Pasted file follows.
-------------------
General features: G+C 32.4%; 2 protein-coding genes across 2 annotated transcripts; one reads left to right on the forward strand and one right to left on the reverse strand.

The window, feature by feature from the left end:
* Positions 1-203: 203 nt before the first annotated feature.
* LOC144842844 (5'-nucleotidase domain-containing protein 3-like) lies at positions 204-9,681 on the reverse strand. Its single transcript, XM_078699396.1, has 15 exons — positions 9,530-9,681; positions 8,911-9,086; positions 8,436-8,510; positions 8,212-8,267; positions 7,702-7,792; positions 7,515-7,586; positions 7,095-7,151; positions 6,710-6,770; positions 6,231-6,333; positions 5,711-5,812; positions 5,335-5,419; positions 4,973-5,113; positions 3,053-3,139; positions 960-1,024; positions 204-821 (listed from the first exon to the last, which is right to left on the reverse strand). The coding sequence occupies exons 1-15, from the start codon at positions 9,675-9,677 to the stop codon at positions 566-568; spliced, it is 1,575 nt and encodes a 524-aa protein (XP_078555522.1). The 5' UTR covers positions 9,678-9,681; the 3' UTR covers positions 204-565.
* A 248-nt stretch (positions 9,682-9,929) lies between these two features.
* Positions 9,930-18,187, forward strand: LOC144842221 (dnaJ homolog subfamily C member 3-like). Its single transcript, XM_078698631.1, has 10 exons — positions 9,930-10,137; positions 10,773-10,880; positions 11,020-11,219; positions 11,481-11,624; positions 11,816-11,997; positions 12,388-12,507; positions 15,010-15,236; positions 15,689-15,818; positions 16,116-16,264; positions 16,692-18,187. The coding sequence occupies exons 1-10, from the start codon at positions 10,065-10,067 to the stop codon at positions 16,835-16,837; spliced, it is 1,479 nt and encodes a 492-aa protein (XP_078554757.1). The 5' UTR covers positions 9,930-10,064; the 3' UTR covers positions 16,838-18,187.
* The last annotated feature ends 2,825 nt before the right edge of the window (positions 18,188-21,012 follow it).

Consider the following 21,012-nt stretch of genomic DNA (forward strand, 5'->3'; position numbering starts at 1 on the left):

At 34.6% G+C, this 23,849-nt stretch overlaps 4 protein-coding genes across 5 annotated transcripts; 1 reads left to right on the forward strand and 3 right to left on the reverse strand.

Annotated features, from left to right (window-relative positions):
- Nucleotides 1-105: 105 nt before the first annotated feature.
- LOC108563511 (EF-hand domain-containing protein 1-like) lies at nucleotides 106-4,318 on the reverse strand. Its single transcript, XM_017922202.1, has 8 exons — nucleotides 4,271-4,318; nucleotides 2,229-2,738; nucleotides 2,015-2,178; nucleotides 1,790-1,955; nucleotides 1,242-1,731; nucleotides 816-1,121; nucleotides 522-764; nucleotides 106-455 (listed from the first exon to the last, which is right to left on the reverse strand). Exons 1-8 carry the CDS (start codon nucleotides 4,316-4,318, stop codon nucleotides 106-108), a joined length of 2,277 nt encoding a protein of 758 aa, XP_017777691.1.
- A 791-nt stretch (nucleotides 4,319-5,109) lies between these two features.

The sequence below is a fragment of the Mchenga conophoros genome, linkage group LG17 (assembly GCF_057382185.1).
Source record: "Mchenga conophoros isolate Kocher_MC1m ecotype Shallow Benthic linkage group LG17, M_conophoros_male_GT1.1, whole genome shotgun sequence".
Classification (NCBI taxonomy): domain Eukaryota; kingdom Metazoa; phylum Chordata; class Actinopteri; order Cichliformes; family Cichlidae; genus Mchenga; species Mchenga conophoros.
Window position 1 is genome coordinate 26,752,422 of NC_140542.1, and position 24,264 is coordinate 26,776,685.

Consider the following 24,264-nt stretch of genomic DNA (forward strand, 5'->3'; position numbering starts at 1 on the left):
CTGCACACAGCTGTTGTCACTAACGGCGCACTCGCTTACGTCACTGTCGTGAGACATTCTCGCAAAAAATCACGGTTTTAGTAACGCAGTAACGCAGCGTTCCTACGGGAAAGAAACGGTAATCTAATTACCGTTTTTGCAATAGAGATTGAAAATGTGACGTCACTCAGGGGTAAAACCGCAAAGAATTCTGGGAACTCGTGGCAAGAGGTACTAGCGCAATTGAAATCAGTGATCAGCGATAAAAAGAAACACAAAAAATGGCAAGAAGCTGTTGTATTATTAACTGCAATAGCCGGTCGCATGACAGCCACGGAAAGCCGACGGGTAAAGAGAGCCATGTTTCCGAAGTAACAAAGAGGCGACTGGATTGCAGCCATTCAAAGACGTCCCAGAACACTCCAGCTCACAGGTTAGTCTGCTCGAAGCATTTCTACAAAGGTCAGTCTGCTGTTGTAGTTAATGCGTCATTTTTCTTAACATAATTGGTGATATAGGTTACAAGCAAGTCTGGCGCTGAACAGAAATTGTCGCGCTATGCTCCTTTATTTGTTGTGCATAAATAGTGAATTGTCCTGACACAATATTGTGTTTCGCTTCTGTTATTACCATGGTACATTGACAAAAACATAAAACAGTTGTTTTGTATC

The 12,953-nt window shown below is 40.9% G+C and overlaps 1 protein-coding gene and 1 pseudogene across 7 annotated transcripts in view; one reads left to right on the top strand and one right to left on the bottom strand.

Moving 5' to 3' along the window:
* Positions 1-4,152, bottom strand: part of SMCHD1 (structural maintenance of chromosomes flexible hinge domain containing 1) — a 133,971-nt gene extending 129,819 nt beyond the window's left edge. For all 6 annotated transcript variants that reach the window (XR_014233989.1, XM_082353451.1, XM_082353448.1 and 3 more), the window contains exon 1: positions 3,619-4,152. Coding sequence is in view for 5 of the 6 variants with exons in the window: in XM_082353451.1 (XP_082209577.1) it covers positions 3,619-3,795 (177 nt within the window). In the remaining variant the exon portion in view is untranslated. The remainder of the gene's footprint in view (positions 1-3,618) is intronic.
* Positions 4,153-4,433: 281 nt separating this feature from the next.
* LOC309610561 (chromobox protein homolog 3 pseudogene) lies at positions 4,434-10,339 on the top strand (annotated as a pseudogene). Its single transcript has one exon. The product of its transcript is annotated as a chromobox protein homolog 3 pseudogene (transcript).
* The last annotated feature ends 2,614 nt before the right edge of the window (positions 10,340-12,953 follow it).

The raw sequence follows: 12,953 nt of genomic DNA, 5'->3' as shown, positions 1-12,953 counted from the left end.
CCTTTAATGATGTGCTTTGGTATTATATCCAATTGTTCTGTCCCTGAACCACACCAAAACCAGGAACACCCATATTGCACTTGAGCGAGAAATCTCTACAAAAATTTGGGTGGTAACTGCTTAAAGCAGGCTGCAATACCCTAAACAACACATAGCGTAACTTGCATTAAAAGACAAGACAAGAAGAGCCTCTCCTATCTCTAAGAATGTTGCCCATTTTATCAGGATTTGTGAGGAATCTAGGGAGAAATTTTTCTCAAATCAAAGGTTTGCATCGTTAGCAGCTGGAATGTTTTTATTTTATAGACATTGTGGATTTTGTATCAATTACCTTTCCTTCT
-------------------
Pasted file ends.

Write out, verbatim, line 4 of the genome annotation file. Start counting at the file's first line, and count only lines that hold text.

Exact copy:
* LOC144842844 (5'-nucleotidase domain-containing protein 3-like) lies at positions 204-9,681 on the reverse strand. Its single transcript, XM_078699396.1, has 15 exons — positions 9,530-9,681; positions 8,911-9,086; positions 8,436-8,510; positions 8,212-8,267; positions 7,702-7,792; positions 7,515-7,586; positions 7,095-7,151; positions 6,710-6,770; positions 6,231-6,333; positions 5,711-5,812; positions 5,335-5,419; positions 4,973-5,113; positions 3,053-3,139; positions 960-1,024; positions 204-821 (listed from the first exon to the last, which is right to left on the reverse strand). The coding sequence occupies exons 1-15, from the start codon at positions 9,675-9,677 to the stop codon at positions 566-568; spliced, it is 1,575 nt and encodes a 524-aa protein (XP_078555522.1). The 5' UTR covers positions 9,678-9,681; the 3' UTR covers positions 204-565.